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Q: Is "yaught" an alternate spelling for "yacht," or is it just stupid? ( Answered 5 out of 5 stars,   0 Comments )
Subject: Is "yaught" an alternate spelling for "yacht," or is it just stupid?
Category: Reference, Education and News > General Reference
Asked by: dominiquegaea-ga
List Price: $2.00
Posted: 12 Apr 2005 21:48 PDT
Expires: 12 May 2005 21:48 PDT
Question ID: 508639
Is "yaught" some strange alternate spelling of the word "yacht," or
are people that write "yaught" just incorrect?
Subject: Re: Is "yaught" an alternate spelling for "yacht," or is it just stupid?
Answered By: justaskscott-ga on 12 Apr 2005 22:31 PDT
Rated:5 out of 5 stars
Hello dominiquegaea-ga,

The Oxford English Dictionary (OED) calls "yaugh" and "yaught"
obsolete forms of "yacht."  That dictionary's entry for "yacht"
includes these quotations:

"1616 R. COCKS Diary (Hakl. Soc.) I. 118, I esteemed he came to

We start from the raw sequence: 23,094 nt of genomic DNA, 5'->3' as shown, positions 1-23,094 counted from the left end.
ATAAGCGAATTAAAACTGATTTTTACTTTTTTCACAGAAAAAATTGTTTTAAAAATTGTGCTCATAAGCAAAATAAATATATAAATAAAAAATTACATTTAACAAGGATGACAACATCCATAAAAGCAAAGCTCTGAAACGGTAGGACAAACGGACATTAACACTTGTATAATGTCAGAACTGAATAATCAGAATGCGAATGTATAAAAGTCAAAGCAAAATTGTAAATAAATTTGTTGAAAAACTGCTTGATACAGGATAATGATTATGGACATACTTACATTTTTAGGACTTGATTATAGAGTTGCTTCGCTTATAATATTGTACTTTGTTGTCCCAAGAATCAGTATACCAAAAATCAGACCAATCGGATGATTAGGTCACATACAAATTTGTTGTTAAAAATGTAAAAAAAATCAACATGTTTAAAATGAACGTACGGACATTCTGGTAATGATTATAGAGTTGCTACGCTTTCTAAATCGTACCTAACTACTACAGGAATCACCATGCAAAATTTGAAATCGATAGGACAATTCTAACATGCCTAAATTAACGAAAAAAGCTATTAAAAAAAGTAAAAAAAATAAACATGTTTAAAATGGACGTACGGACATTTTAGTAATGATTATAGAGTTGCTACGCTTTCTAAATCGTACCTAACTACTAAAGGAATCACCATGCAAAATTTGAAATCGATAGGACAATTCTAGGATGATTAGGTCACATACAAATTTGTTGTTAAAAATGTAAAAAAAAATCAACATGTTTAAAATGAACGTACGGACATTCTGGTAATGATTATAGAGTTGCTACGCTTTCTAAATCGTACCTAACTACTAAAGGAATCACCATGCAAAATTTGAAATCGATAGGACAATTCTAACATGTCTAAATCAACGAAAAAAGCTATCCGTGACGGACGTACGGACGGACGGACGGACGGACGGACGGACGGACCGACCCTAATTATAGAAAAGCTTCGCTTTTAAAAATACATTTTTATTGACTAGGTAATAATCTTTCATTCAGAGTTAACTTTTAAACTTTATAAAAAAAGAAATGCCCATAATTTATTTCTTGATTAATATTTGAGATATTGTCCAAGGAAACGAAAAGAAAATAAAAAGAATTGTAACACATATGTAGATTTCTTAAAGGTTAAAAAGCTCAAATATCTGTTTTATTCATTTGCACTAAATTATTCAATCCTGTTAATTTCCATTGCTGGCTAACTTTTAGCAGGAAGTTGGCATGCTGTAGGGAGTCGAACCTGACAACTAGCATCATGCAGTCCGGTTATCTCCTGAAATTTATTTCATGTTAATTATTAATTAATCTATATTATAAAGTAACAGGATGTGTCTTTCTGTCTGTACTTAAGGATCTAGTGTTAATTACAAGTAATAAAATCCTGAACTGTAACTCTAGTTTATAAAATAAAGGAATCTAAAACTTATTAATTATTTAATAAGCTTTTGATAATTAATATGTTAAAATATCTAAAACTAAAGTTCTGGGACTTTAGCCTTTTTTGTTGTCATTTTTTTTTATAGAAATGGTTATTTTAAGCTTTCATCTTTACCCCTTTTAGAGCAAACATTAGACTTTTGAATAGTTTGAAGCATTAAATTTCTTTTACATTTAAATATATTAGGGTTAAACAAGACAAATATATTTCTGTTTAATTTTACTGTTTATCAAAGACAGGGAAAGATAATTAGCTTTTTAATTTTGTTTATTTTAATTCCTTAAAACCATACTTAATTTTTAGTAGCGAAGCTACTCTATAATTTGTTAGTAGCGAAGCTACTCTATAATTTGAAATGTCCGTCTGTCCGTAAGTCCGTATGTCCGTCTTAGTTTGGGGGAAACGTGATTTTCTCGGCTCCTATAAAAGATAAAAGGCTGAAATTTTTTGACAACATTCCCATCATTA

spie..whether our shipp and the Duch yaught staid for to take the
Amacon shipp. ... 1630 R. Johnson's Kingd. & Commw. 40 The Emperour
(who yet had never greater vessell than a Punt or Yaugh upon the
Danuby). 1645 in Sussex ArchŠol. Coll. XLVIII. 129 Paid for tow and
nails used aboute my Lords Yought at Pemsie. Ibid., To unrig my Lord's

These entries are in the online version of the OED (available by
subscription and through some library consortia), as well as the
Compact Edition of the Oxford English Dictionary [1st Ed.], Vol. II
(Oxford University Press 1971) pp. 3849, 3851.

The entry for "yacht" shows that historically, the word has had
numerous spellings.  In current dictionaries, "yacht" has won out,
certainly over "yaught."  {Try searching Google for: dictionary yacht
yaught.  If "yaught" were truly an accepted current variant, you would
get many of the same results that you see for: dictionary yacht.)

Still, some people write "yaught."  I suppose one could say it's
"stupid" if the writer has learned standard English.  But perhaps the
writer is just having some fun.  Or perhaps the person is not a native
writer of standard English, and writes "yaught" on the model of words
like "aught," "caught," and "draught" (which look the same, although
they don't rhyme).

- justaskscott

Searched Oxford English Dictionary for:

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